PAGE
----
Cranky Weekly Review Presented by Oakland International Airport: Spirit Shareholders Feel Blue, AA & UA’s Q3 was a Good One, and More

Cranky Weekly Review

All My Mergers: Spirit Shareholders Approve JetBlue Merger

It may have been a foregone conclusion, but after the tumultuous summer of promised votes, postponed votes, and canceled votes, Spirit shareholders actually voted on something Wednesday… and they voted to approve the merger with JetBlue. The vote is a big step towards combining the two, with the process now moving on to the DOJ and antitrust authorities.

JetBlue CEO Robin Hayes was ecstatic when hearing the result of the vote while Spirit President and CEO Ted Christie was quoted as saying that this vote is a thing that happened and he acknowledges that it occurred.

Despite the merger still being subject to a stringent antitrust review and several battles to come, Spirit employees were seen breaking out buckets of blue paint at airports across the country, with the transition from yellow to blue beginning in the blink of an eye. To ease the transition for customers, Spirit will begin offering mints on-board most flights but will do so at the price of $3.99 per mint plus a $1.99 mint delivery fee. JetBlue has renamed the final row of each of its aircraft the “small seats in the back,” as a nod to Spirit’s “Big Front Seats.”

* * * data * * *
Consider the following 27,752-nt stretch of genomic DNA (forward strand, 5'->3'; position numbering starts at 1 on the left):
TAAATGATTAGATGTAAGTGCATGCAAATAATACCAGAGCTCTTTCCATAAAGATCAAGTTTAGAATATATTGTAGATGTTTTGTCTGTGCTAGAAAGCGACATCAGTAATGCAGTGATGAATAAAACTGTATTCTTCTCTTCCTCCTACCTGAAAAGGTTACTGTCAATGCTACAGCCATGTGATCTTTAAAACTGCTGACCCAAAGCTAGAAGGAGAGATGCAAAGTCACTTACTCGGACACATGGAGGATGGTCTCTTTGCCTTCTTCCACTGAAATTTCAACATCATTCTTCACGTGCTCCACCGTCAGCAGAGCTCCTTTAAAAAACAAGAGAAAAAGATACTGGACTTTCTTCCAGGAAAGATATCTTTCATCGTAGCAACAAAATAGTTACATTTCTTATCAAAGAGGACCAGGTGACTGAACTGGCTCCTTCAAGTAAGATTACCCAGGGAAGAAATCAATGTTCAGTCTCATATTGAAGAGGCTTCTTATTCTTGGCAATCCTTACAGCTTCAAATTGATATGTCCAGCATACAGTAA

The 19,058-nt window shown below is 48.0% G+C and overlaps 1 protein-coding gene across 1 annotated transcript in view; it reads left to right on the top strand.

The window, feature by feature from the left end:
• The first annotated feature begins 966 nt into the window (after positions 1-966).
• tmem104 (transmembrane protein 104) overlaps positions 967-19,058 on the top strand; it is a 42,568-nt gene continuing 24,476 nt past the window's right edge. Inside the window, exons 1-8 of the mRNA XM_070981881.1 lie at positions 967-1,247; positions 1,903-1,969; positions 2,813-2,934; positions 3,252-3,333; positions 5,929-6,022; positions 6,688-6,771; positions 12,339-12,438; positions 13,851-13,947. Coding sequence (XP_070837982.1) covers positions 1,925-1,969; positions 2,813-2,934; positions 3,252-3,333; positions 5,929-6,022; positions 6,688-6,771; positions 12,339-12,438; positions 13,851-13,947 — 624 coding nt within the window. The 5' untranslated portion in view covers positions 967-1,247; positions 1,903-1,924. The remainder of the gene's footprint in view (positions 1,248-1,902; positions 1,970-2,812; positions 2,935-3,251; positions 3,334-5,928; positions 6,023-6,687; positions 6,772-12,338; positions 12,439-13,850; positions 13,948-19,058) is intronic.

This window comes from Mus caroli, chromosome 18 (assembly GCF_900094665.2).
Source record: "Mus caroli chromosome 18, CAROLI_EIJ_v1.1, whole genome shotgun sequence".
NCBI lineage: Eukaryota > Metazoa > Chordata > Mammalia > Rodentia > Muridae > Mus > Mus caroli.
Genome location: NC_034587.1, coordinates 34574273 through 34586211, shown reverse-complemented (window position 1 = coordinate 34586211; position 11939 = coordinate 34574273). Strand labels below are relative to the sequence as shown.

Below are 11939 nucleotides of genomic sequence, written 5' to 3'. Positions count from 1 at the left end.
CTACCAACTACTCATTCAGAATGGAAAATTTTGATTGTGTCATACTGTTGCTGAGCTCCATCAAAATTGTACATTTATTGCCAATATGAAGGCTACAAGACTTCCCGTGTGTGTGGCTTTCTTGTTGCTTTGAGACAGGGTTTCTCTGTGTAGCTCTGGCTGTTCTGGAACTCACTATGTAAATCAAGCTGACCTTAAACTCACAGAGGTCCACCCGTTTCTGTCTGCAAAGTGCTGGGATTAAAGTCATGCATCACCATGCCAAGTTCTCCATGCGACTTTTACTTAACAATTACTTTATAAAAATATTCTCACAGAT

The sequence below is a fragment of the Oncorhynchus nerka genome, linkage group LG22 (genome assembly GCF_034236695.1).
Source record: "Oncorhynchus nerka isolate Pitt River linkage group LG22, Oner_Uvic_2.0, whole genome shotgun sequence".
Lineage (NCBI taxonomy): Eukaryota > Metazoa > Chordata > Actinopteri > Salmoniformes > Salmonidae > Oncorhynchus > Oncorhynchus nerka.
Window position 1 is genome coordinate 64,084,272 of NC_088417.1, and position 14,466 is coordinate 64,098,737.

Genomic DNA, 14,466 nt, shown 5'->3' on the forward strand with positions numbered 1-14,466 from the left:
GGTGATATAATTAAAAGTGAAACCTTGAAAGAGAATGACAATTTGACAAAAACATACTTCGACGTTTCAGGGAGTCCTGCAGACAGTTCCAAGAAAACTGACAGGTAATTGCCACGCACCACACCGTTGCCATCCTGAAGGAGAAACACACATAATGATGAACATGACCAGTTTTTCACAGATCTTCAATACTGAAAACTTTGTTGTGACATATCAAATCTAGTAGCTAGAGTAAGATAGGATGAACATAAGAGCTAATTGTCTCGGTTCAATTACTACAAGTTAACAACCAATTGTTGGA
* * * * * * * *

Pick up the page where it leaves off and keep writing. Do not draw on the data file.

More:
United’s Q3 Finances Cause for Optimism

United Airlines released its Q3 earnings report on Wednesday, with the carrier announcing a net profit of $942 million on $12.9 billion of operating revenue, pleasing the Wall Street overlords.

It led off its release touting its operational success, saying it had its best on-time arrival rate and lowest rate of misconnections for any Q3 in its history outside of 2020, which is a thing, we suppose. Its nearly $13 billion gross revenue was a 13.2% jump from Q3 2019, but profit was down slightly, no thanks to a $3.81 per gallon price for fuel.

United’s unit revenue (TRASM) for Q3 was up more than 25% compared to 2019, with unit costs (CASM) up 27.8%. It expects a profitable close to the year, with its operating margin to exceed that of the last pre-pandemic quarter – Q4 2019. UA closed the three months ending on September 30 with a liquidity of $20.4 billion, including a bunch of gold it found laying around at Emirates HQ that staff just stuffed in their pockets and a lot of expensive party favors that went unused after thinking Etihad was going to announce it was joining Star Alliance earlier this week.

American’s Q3 Was Also Pretty Good

American Airlines Q3 net income was $483 million, about half of United’s, but a positive outcome nonetheless. The profit came on $13.5 billion of gross revenue, a 13% increase from 2019 despite operating about 10% less capacity.